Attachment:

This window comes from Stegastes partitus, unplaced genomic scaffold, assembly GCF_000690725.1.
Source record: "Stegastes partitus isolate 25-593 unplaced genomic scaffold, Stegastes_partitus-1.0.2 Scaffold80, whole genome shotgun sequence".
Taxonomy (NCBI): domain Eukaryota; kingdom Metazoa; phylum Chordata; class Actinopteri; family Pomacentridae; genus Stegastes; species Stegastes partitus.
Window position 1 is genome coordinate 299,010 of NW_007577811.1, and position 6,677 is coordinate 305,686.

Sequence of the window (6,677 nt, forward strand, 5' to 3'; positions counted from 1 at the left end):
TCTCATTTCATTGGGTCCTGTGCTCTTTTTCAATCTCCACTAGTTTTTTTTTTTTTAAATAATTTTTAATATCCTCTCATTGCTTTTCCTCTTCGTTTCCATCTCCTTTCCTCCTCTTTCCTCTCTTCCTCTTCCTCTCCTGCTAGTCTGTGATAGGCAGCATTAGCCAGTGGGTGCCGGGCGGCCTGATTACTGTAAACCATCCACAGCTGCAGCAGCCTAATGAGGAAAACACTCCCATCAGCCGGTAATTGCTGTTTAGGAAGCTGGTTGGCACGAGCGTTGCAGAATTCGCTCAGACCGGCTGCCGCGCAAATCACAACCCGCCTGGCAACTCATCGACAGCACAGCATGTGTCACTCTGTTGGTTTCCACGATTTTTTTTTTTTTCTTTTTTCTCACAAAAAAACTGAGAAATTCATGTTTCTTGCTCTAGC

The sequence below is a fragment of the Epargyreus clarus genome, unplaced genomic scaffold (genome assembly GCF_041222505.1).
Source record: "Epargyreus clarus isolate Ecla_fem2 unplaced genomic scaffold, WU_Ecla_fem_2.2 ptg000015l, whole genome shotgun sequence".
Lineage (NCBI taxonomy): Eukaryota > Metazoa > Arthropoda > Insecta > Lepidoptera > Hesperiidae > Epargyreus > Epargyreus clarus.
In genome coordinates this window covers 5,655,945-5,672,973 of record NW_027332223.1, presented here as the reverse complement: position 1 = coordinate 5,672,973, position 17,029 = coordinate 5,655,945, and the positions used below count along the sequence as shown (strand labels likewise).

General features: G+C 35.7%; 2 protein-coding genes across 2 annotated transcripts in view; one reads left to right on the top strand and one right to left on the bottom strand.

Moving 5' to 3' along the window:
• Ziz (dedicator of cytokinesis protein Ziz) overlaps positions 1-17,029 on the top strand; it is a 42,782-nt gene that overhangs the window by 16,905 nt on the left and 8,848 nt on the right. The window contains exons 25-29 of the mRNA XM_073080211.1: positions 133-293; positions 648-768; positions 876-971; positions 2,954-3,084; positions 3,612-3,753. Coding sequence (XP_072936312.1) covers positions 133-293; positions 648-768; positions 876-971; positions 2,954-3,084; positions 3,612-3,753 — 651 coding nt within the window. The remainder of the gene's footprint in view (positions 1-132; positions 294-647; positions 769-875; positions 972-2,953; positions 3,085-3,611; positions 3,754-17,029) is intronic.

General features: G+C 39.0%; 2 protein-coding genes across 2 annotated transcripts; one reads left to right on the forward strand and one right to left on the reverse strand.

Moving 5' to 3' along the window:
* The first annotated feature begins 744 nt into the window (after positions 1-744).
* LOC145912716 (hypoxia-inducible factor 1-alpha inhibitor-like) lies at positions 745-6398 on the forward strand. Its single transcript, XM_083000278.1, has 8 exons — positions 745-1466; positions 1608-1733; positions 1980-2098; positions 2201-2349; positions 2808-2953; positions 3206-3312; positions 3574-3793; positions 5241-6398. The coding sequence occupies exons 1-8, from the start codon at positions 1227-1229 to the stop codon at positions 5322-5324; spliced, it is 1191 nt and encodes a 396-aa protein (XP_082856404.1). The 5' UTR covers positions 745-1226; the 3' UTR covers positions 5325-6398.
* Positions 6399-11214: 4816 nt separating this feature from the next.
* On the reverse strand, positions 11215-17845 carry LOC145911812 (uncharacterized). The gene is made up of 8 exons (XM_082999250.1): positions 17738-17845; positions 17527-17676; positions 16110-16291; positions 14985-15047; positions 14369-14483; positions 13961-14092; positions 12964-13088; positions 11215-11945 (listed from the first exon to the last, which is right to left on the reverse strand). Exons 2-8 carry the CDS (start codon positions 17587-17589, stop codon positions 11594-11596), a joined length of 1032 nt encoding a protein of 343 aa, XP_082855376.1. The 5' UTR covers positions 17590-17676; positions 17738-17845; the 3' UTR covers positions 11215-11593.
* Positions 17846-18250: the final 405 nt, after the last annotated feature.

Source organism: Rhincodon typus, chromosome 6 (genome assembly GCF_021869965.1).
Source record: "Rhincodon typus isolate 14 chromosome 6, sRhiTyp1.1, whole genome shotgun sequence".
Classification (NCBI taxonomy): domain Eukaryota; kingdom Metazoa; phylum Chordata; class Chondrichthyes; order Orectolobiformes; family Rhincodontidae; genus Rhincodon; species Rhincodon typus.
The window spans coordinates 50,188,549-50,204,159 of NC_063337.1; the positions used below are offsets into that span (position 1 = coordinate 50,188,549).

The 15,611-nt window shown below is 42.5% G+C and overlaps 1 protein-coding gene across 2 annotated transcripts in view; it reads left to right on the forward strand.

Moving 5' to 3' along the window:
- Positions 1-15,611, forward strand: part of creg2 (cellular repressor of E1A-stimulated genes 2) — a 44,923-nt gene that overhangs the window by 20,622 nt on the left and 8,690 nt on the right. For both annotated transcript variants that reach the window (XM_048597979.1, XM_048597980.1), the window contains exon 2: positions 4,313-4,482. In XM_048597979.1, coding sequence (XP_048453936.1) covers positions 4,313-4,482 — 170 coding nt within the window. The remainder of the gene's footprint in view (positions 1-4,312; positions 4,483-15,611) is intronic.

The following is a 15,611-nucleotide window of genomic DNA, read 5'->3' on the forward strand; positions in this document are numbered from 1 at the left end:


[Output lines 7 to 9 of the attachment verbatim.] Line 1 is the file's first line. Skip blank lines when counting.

The sequence below is a fragment of the Epargyreus clarus genome, unplaced genomic scaffold (genome assembly GCF_041222505.1).
Source record: "Epargyreus clarus isolate Ecla_fem2 unplaced genomic scaffold, WU_Ecla_fem_2.2 ptg000015l, whole genome shotgun sequence".
Lineage (NCBI taxonomy): Eukaryota > Metazoa > Arthropoda > Insecta > Lepidoptera > Hesperiidae > Epargyreus > Epargyreus clarus.